"Art Is Who I Am"
Why do you do it in a progressively gig economy? Like, what makes it worth it?
That question hung in the air—and got some answers—Thursday night, as The Arts Council of Greater New Haven and Breakfast Lunch & Dinner hosted the second The Commons, a monthly meetup for artists, arts enthusiasts, and community members across the New Haven region. After last month's inaugural event in Fair Haven, The Commons moved to Westville's Lotta Studio.
Attendees were visual artists, musicians, actors, educators, and consumers of the arts. Some stayed for the whole event, soaking up Salwa Abdussabur's poetry and sipping on New Haven's new Rhythm Lager. Others schmoozed, weaving through bodies to get to old friends, and making new ones along the way. Here's what some of them had to say about why they practice, and what makes them keep going.
Avé Rivera, Sculptor
I just keep working at it. Sometimes I wake up and I don’t want to do it, but I’ll crawl to my basement, because that’s where my studio is, and I take a look at what I have to do. Once I get started, the joy comes after. Basically, I force myself to do it.
Mistina Hanscom, Photographer, Designer, Curator, and Co-Founder of Lotta Studio with her husband, Luke
The adrenaline rush! I think that there’s something so gratifying about starting with a concept and then seeing it in its end result. It’s glorifying. It’s beautiful. It’s exciting. And you have control over all of the elements … it’s an outlet for random emotions that there are no words to.
Meghan Shah, Printmaker, Painter, Curator & Teacher
I think the big thing is that I really love my day job, teaching. So I don’t have to worry about income from that. I think taking the monetary pressure off of it is what makes me keep going and love to do it. If I was dependent on making my livelihood from art, I don’t know if it would be the same experience. So I’m very fortunate that my day job, I love.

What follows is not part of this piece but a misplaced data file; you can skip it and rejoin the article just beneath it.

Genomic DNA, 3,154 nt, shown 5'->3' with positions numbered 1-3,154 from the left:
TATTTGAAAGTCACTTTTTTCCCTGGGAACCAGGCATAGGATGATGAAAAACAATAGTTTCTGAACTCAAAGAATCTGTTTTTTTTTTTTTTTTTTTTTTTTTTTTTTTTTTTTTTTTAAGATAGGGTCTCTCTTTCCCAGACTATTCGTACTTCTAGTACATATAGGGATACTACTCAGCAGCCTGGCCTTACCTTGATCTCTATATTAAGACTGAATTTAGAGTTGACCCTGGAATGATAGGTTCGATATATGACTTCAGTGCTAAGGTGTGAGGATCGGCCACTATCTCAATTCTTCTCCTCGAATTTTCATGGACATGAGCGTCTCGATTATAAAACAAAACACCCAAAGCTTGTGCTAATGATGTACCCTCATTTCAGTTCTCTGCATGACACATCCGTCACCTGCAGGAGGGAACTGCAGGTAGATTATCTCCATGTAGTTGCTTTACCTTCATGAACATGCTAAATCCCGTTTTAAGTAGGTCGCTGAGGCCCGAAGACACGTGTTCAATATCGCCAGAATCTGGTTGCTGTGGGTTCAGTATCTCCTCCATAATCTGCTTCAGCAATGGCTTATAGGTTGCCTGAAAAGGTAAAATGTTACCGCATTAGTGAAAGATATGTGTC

But I think coming up with new projects. I get a lot of inspiration through travel—so finding trips, and making sure I keep taking trips really helps.
Salwa Abdussabur, Spoken Word Artist & Teacher at The Word
It’s the joy of being my authentic self. I guess you could label me as being an artist, but I’m just a creator and a being, and my purpose. I find joy in turning my sadness, my happiness, my story into beautiful works of art that people can relate to, and love, and feel connected within themselves.
The biggest part is connecting to myself, yes, and sharing my art. But when people take my art and take what I’ve put out there and they turn it into their own, and I inspire them in that way—that feeling of transferring that energy to somebody, so that they can in some ways make it better, or improve upon it, is the most amazing feeling you could ever have. You’re like: Wow.
And that makes it all worth it. When people come up to me and they’re like: Thank you for being vulnerable. So that they can be vulnerable. Oh my god. That makes it so worth it.”
Travis Carbonella, Videographer
Helping people hear their stories in a way that they would not have heard it themselves.
Hanifa Washington, Poet, Wordsmith, Community Organizer, Teacher at The Word
How do I find joy? Under carpets. On the side of the road. In the couch, you find it there. Just little nuggets and sprinkles. Being able to keep pushing, and stretching, and seeing the impact. Being able to question and maybe not always find the answers and keep diving for them.
Paul Bryant Hudson, Musician and Organizer, Sofar Sounds New Haven
So, I think the gig economy preys on people like me. Not just because I’m an artist, but because there literally is not another option. We have to do what we do. I don’t keep going because I’m hopeful, or inspired by living gig to gig, check to check. I’m inspired because art is who I am.
Art is who I am. We know it’s not glamorous, but we know it’s also not a reflection of the value of what we do. Telling myself that is another way I keep it moving, keep it going.
Alisa Bowens-Mercado, Salsa dancer, Beer brewer, Small business owner
You know what? It’s a passion. It really is a passion. It’s a drive. It’s the thought of: What can you do next? Artists are always thinking—what can I do next? How can I make that portrait a little finer or put more detail in it? It’s no different than being an artist of a product. Or your creativity.
Really, it takes perseverance. But when you’re driven by passion, you find yourself going to other forms and places in your brain. That’s what makes it exciting.